Mar 15, 2019

The world's white supremacy problem

The New Zealand national flag is flown at half-mast. Photo: Marty Melville/AFP/Getty Images

49 people are dead in New Zealand, a month after an American Coast Guard lieutenant was arrested for plotting a domestic terror attack and 5 months after 11 were killed by a Neo-Nazi in Pittsburgh.

Why it matters: The world has a white supremacy problem, radicalized online and fueled by tech platforms that have proved unable to prevent themselves from being used as hosts for first-person shooter videos and manifestos.

Driving the news: The shooter identified himself via his manifesto as a 28-year-old white supremacist and Australian, per the Associated Press, and said he aimed "to avenge attacks in Europe perpetrated by Muslims."

Details via Axios tech editor Scott Rosenberg:

  • The shooter's 17-minute Facebook Live video, shot from a head-mounted camera, appears to have been taken down soon after it was posted, but versions of it continued to crop up on YouTube and Twitter for hours afterwards, often autoplaying on visitors' screens.
  • The video's perspective put viewers in the shooter's shoes in the manner of a first-person shooter game, but with the sickening awareness that it was a real document of the murder of at least 49 people.
  • The killer's manifesto referenced white-supremacist memes and themes that have long circulated in far-right discussion spaces.

What they're saying:

  • The whole operation seemed to have been "engineered for maximum virality," as Charlie Warzel put it in The New York Times.
  • The New Zealand killer's media tactics represent a kind of white-supremacist mirror image of the approach ISIS crafted to spread its cause, NBC's Ben Collins pointed out.
  • Peter Kafka in Recode: "The platforms... did exactly what they’re designed to do: allow humans to share whatever they want, whenever they want, to as many people as they want."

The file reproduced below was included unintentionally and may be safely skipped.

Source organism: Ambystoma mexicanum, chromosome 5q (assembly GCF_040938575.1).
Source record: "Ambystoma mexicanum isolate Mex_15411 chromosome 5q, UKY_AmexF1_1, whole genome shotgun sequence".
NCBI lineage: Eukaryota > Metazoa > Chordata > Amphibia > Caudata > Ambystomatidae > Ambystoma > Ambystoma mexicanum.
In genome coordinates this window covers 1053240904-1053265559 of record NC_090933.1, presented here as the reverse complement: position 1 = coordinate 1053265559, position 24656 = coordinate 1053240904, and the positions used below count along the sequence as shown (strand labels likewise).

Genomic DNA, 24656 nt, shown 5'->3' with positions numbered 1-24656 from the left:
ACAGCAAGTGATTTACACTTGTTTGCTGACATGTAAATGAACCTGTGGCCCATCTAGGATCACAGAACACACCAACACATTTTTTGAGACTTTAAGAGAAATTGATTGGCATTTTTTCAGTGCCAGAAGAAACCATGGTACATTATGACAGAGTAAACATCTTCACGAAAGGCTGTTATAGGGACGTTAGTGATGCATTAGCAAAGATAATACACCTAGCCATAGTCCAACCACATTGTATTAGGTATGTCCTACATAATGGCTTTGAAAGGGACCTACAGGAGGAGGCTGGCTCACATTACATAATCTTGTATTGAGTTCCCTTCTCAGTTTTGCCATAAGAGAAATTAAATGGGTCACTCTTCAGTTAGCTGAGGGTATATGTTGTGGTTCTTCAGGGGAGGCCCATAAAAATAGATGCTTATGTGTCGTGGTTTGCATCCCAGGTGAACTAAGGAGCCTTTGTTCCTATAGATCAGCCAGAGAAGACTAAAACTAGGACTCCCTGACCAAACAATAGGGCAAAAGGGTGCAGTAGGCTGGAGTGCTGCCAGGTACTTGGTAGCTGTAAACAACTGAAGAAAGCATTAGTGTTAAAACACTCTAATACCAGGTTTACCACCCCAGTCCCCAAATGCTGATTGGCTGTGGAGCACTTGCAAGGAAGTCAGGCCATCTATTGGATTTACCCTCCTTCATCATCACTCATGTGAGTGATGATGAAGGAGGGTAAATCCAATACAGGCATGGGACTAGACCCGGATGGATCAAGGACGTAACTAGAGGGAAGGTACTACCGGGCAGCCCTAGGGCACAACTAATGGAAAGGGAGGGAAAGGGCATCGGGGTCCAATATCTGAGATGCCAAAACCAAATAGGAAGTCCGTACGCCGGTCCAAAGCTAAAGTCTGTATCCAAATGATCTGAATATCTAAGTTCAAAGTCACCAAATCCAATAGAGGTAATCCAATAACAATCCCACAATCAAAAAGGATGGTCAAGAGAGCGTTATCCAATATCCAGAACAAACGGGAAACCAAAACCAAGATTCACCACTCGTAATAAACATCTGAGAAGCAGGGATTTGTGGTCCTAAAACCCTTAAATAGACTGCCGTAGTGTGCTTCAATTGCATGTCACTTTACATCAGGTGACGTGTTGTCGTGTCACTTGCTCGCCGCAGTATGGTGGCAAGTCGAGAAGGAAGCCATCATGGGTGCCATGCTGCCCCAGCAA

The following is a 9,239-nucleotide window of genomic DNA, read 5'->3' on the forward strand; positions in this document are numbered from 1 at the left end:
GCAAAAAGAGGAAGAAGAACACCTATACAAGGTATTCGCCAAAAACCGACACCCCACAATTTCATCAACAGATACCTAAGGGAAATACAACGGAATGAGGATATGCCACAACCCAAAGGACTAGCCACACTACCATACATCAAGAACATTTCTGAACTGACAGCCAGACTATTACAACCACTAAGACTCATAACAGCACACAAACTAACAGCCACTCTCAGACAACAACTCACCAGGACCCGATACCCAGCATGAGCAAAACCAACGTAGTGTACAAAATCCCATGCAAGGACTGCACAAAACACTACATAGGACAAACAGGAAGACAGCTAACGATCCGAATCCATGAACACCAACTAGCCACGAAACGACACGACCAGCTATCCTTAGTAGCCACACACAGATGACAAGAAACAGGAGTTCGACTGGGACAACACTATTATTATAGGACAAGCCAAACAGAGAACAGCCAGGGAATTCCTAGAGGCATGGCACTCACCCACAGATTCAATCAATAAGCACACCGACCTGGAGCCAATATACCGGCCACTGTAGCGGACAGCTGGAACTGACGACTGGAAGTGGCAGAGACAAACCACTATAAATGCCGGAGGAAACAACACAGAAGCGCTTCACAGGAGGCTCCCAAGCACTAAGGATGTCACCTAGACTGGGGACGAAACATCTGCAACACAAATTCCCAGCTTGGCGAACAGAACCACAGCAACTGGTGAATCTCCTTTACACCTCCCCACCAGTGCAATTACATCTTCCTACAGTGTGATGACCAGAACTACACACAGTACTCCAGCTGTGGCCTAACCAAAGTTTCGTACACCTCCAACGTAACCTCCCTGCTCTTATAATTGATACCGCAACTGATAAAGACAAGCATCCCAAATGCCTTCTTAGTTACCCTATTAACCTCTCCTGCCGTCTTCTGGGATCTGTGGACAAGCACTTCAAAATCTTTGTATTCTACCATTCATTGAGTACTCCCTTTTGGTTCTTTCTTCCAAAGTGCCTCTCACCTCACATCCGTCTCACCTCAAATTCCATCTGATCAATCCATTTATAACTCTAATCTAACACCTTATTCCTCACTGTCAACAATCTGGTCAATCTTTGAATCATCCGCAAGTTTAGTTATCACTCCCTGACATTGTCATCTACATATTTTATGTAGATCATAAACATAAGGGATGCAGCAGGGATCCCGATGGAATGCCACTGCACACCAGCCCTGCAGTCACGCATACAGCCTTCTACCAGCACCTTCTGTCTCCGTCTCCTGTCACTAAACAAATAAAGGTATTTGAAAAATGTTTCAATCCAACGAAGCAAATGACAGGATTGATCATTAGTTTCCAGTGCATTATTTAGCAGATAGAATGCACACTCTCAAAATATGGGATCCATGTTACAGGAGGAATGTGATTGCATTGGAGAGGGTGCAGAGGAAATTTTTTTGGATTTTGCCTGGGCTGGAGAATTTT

The big picture: These terrorists are increasingly targeting places of worship.

  • 2012: White supremacist kills 6 at Sikh temple in Oak Creek, Wisconsin
  • 2015: White supremacist kills 9 at historic black Christian church in Charleston
  • 2017: White supremacist kills 6 at Islamic mosque in Quebec City
  • 2018: White supremacist kills 11 at Jewish synagogue in Pittsburgh
  • 2019: White supremacist kills 49 at Islamic mosque in Christchurch

The bottom line: President Trump today, on whether he sees white supremacy on the rise...

  • “I don't really, I think it’s a small group of people.”

Go deeper

Boris Johnson moved to intensive care as coronavirus symptoms worsen

Photo: Peter Summers/Getty Images

U.K. Prime Minister Boris Johnson has been taken to the intensive care unit of St. Thomas Hospital in London due to increasingly severe coronavirus symptoms.

The backdrop: Johnson was admitted to the hospital on Sunday for what Downing Street called "routine tests" because his condition had not improved ten days after he tested positive for the virus. His condition has since "worsened," according to a statement, and Foreign Secretary Dominic Raab will step into his place "where necessary."

StatementArrow6 mins ago - World

Coronavirus dashboard

Illustration: Sarah Grillo/Axios

  1. Global: Total confirmed cases as of 3 p.m. ET: 1,309,439 — Total deaths: 73,703 — Total recoveries: 273,546Map.
  2. U.S.: Total confirmed cases as of 3 p.m. ET: 352,546 — Total deaths: 10,389 — Total recoveries: 18,953Map.
  3. 2020 update: Wisconsin governor issues executive order to delay in-person primary voting until June.
  4. Public health latest: Asymptomatic children could play important role in coronavirus spread, new data from the CDC shows.
  5. States' latest: West coast states send ventilators to New York and other states experiencing a more immediate need — Data suggests coronavirus curve may be flattening in New York, Gov. Andrew Cuomo said.
  6. Jobs latest: Unemployment could already be at 13% "and moving higher," per former Federal Reserve Chair Janet Yellen.
  7. What should I do? Pets, moving and personal health. Answers about the virus from Axios expertsWhat to know about social distancingQ&A: Minimizing your coronavirus risk.
  8. Other resources: CDC on how to avoid the virus, what to do if you get it.

Subscribe to Mike Allen's Axios AM to follow our coronavirus coverage each morning from your inbox.

Wisconsin governor issues order to delay in-person primary voting until June

Tony Evers. Photo: Nuccio DiNuzzo/Getty Images

Wisconsin Gov. Tony Evers (D) issued an executive order Monday delaying in-person voting for the state's primary election — currently scheduled for Tuesday — until June 9.

Why it matters: Wisconsin was slated to be the only state to vote on Tuesday amid the coronavirus pandemic, despite having a stay-at-home order in place.